“Slow Train” begins, “Sometimes I feel so low-down and disgusted / Can’t help but wonder, what’s happenin’ to my companions?” Near the end of the song, Dylan demonstrates his unparalleled literacy in the musical measure of a lyric, rhythmically singing:

Well, my baby went to Illinois with some bad talkin’ boy she could destroy

A real suicide case but there was nothin’ I could do to stop it

I don’t care about economy

I don’t care about astronomy

But it sure do bother me to see my loved ones turning into puppets

On the title track of Shot of Love Dylan is delightfully murderous as he takes survey of his surroundings, finding corruption, capriciousness, and cruelty. He prays that God will inject him with the only medicine with the potential to heal:

Why would I want to take your life?

You’ve only murdered my father

Raped his wife

Tattooed my babies with a poison pen

Mocked my God

Humiliated my friends

I need a shot of love…

The device of speaking directly, in the heat of an emotional moment, to an unidentified recipient brilliantly humanizes Dylan’s religion, and it makes his shift into devotional music more profound and effectual. “I Believe in You” is a love song more than anything else. He tells God that “they”—skeptics full of doubt and scorn—cannot break his faith.“I believe in you even through the tears and the laughter / I believe in you even though we be apart…”

It is impossible to deny that some of Dylan’s unfortunate lyrics, and his apocalyptic preaching, bust through the barrier separating sanity from insanity. In “Precious Angel,” an otherwise magnificent song, he celebrates the coming of a time when “men will beg God to kill them, and they won’t be able to die.” In what other context but religious expression would such a misanthropic and sinister wish elicit anything but horror?

The xenophobia of “Slow Train” has Dylan crawling on all fours with the alt-right when he sings of “Sheiks walkin’ around like kings / Wearing fancy jewels and nose rings / Deciding America’s future from Amsterdam and to Paris…”

Dylan has never fully explained his Christian conversion, saying only that a fan threw him a cross on stage and a miracle, through the intercession of the cross, occurred in his presence. The hocus pocus of Dylan’s testimony provokes scrutiny of the soft bigotry of low expectations helpful to religion. If he were to have claimed that a miracle happened due to a drumstick, few wouldn’t assume that the use of narcotics played a larger role than the divine.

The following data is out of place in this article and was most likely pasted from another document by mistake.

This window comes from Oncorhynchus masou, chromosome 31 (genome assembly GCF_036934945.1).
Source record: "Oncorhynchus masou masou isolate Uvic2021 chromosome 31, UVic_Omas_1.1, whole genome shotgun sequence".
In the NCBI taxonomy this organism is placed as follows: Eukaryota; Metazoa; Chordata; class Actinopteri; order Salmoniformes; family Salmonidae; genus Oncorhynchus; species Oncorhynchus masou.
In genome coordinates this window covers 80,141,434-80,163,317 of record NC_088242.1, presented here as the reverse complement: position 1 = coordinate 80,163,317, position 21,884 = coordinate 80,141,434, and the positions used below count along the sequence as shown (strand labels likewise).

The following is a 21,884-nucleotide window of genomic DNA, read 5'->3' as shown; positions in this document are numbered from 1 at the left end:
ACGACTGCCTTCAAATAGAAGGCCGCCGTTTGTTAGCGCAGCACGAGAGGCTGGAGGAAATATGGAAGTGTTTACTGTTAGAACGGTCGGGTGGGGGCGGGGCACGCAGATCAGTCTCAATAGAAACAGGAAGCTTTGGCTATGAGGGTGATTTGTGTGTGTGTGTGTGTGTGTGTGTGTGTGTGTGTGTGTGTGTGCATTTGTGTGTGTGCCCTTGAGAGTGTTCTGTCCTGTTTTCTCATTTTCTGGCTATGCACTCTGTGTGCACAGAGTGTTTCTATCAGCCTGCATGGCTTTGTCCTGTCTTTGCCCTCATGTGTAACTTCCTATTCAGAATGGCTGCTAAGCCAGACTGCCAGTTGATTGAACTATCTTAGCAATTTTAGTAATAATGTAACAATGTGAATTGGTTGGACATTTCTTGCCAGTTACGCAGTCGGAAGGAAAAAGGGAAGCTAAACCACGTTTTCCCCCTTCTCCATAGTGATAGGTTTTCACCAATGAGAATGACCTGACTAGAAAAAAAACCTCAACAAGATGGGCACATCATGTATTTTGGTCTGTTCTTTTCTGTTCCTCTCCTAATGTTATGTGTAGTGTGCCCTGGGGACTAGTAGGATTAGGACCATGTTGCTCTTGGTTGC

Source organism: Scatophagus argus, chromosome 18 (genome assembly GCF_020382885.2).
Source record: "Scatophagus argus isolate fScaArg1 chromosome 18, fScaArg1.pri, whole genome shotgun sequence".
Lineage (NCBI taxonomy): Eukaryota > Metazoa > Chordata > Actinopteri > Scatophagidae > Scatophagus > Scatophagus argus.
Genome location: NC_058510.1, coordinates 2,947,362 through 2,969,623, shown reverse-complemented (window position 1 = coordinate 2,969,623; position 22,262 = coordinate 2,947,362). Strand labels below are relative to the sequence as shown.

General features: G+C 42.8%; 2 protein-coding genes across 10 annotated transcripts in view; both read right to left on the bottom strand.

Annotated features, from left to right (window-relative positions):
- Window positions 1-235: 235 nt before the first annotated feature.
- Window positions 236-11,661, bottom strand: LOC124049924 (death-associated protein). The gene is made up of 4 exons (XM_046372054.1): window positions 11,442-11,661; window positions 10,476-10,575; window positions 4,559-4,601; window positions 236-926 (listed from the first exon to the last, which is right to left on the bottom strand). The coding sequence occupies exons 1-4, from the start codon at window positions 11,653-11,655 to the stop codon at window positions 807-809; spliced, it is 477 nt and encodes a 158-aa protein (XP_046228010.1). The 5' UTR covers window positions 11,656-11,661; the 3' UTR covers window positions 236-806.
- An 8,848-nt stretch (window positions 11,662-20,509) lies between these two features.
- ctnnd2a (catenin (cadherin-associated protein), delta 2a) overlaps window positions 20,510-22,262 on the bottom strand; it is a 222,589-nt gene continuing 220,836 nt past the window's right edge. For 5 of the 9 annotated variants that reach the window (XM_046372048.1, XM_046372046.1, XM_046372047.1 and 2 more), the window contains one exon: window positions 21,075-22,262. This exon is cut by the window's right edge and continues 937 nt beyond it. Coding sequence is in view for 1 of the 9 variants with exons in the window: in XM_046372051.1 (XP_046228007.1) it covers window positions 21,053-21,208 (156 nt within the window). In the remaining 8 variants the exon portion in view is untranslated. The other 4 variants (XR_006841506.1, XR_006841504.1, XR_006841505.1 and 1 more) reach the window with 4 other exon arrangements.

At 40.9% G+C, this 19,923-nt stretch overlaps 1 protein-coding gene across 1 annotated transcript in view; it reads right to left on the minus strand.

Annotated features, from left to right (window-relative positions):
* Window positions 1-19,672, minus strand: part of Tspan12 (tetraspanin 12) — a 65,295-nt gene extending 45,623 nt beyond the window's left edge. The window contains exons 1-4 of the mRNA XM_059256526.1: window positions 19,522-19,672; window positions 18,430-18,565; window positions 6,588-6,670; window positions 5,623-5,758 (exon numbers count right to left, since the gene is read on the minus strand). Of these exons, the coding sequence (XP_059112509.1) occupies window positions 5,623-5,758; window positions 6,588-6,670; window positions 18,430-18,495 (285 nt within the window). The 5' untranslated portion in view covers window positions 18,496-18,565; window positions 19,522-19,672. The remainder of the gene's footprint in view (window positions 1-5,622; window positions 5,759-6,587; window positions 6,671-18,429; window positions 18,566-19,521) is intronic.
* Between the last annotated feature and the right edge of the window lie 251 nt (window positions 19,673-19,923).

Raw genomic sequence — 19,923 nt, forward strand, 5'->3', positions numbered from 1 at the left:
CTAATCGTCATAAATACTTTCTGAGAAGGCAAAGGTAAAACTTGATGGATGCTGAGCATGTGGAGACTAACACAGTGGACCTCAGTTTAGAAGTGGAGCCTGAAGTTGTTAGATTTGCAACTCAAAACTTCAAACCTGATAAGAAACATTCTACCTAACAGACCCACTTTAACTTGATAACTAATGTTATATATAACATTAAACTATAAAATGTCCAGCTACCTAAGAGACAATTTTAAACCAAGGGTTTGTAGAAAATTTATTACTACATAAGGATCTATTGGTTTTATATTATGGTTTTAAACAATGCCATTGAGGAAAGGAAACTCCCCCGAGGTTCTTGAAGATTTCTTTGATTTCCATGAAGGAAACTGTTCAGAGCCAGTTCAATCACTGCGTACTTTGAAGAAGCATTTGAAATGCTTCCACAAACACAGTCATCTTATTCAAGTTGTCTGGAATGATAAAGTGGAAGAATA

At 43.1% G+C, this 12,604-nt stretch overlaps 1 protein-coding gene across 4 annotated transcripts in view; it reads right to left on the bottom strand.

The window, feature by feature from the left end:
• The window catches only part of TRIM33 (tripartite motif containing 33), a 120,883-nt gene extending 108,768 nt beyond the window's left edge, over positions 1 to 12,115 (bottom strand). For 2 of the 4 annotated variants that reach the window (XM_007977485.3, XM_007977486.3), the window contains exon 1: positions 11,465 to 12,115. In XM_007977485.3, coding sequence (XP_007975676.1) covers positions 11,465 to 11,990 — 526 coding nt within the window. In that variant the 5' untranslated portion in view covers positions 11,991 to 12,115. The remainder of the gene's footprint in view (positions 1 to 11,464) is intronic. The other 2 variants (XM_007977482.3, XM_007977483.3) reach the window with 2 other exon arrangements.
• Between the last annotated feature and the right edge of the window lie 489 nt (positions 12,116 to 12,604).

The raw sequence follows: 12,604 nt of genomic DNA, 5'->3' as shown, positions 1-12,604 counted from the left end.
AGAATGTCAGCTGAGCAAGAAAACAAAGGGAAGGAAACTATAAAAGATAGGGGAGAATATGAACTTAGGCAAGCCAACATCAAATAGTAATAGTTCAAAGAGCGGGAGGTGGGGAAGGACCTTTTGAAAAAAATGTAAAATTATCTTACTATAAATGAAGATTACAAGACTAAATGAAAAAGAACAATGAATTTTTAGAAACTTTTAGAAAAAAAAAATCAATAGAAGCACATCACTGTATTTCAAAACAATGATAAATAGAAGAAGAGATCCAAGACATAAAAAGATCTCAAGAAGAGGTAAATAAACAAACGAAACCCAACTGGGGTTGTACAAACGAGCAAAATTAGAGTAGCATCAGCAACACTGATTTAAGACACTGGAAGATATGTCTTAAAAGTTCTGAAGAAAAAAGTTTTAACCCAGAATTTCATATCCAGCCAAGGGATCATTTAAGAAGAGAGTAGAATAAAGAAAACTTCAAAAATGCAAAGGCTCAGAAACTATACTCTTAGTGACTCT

Much of Dylan’s fundamentalist ideology, at least as he expressed it in the early 1980s, simultaneous with the rise of the Religious Right, is hideous in theory and practice, while many of the beliefs that inspire it are imbecilic, but—and I ask this with the pleasure of knowing that it subverts current socio-political convention—who cares?

The bifurcation of America into two hysterical tribes of political partisanship encourages its unimaginative residents to evaluate everything according to political function. A civilized people would do well to consider the seemingly radical proposal of assessing art according to artistic merit. I would have deprived myself of great joy, beauty, and wisdom had I shut off Dylan’s records, and my inhumanity would have defied measurement if I walked out of my great aunt’s funeral, or even hardened my heart to prevent the emergence of tears.

The degradation of American discourse into the shouts of accusation from social media mobs has made the entire country feel tragically less human. People seem to actually wake up in the morning itching to find out what this or that son-of-a-bitch tweeted. The daily outrages accumulate into nothing.

In the most marvelous composition of Dylan’s Christian music, “Every Grain of Sand,” the songwriter takes measure of his entire life, and searches for some semblance of meaning and source of purpose:

Oh, the flowers of indulgence and the weeds of yesteryear

Like criminals, they have choked the breath of conscience and good cheer

The sun beat down upon the steps of time to light the way

To ease the pain of idleness and the memory of decay

I gaze into the doorway of temptation’s angry flame

And every time I pass that way I always hear my name

Then onward in my journey I come to understand

That every hair is numbered like every grain of sand

The questions at the heart of Dylan’s struggle are those that trouble every human life: How can we prevent our regrets from disabling our ambition? How do we face our imminent extinction with pride and strength? How do we gain the confidence to behave as if our lives matter for more than what is empirically verifiable?

Dylan might have found different answers than me, but only a fool would feel that those differences undermine the power of his inquiry. People are at their best when they invest more energy into the edifying expression of helpful questions than the demand for “correct” answers. When they forget about the superiority of questions over answers, they should know that they join company with the worst political and religious movements, whether the communism of the Soviet Union or the Islamic fundamentalism of many sadistic regimes currently in power.

The ideology of Bob Dylan collides with his own art on “Precious Angel.” He sings, “Ya either got faith or ya got unbelief and there ain’t no neutral ground.” Art, contrary to the insipid dogmas of those with the totalitarian impulse, is the neutral ground. For the growth of the intellect and the enlargement of the soul, it is also fertile ground.

David Masciotra (www.davidmasciotra.com) is the author of Mellencamp: American Troubadour (University Press of Kentucky), Barack Obama: Invisible Man (Eyewear Publishing), and the forthcoming Half-Lights at Evening: Essays on Hope (Agate Publishing).